From University of Cambridge
Raoul-Gabriel Urma is a PhD in Computer Science at the University of Cambridge. His research centers on programming languages and software engineering. He is an author of the upcoming book Java 8 in Action: Lambdas, Streams, and functional-style programming published by Manning.
In addition, Raoul has written over 10 peer-reviewed articles and given over 20 technical talks at international conferences. He has worked for large companies such as Google, eBay, Oracle, and Goldman Sachs, as well as for several startup projects.
Generics are one of the most complex features of Java. They are often poorly understood and lead to confusing errors. Unfortunately, it won’t get easier. Java 10, release planned for 2018, extends Generics. It’s now time to understand generics or risk being left behind.
We start by stepping back into the halcyon days of 2004 and explain why generics were introduced in the first place back. We also explain why Java’s implementation is unique compared to similar features in other programming languages.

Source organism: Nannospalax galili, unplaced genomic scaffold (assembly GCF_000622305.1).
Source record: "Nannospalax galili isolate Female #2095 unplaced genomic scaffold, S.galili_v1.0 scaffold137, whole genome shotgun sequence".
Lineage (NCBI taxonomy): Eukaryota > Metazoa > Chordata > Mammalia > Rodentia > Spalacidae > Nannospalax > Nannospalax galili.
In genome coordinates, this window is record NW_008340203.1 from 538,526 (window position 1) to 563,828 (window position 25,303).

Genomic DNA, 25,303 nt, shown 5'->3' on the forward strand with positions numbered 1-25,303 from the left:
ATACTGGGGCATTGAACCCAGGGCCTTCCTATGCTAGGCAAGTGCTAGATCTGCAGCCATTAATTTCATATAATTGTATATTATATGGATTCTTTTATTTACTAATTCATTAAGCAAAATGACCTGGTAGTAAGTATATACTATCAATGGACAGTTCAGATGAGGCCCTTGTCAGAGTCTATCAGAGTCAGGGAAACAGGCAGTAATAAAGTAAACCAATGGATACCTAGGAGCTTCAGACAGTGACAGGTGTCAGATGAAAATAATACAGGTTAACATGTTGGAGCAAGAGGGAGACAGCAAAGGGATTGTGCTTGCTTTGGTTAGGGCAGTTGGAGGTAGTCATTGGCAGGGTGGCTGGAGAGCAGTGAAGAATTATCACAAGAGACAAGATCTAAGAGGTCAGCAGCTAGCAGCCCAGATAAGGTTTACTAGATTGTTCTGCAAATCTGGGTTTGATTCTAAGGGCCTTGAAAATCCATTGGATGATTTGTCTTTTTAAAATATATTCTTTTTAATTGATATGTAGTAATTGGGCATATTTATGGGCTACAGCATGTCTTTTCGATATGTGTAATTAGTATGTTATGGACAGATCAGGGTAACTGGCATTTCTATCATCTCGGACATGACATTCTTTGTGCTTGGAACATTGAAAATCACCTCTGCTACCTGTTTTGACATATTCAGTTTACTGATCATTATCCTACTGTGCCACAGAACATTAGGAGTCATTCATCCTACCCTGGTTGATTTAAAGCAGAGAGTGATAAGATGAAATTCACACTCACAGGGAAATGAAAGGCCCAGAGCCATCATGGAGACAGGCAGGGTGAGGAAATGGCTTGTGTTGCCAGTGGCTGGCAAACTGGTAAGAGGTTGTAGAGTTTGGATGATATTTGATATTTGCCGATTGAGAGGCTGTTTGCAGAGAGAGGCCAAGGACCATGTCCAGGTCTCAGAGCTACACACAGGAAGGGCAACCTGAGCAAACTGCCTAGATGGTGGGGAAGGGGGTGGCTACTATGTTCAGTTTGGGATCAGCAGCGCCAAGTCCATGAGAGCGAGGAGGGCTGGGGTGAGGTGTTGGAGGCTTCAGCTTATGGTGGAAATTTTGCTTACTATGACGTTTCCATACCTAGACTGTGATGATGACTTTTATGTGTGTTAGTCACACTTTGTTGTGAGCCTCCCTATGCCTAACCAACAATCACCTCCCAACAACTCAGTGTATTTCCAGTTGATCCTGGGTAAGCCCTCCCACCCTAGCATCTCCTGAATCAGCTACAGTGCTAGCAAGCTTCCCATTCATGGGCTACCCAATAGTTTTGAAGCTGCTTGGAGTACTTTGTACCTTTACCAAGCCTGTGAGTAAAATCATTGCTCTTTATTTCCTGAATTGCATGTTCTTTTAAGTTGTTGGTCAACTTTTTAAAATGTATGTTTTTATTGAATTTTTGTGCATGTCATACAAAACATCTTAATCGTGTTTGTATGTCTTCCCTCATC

Then we travel to the present to explaining how to make effective use of Generics. We then explore various entertaining code examples and puzzlers of how Generics are used today.
Finally, this talk sheds light on the planned changes in Java 10 with practical code examples and related ideas from other programming languages. If you ever wanted to understand the buzz around primitive specialisation or declaration site variance now is your chance!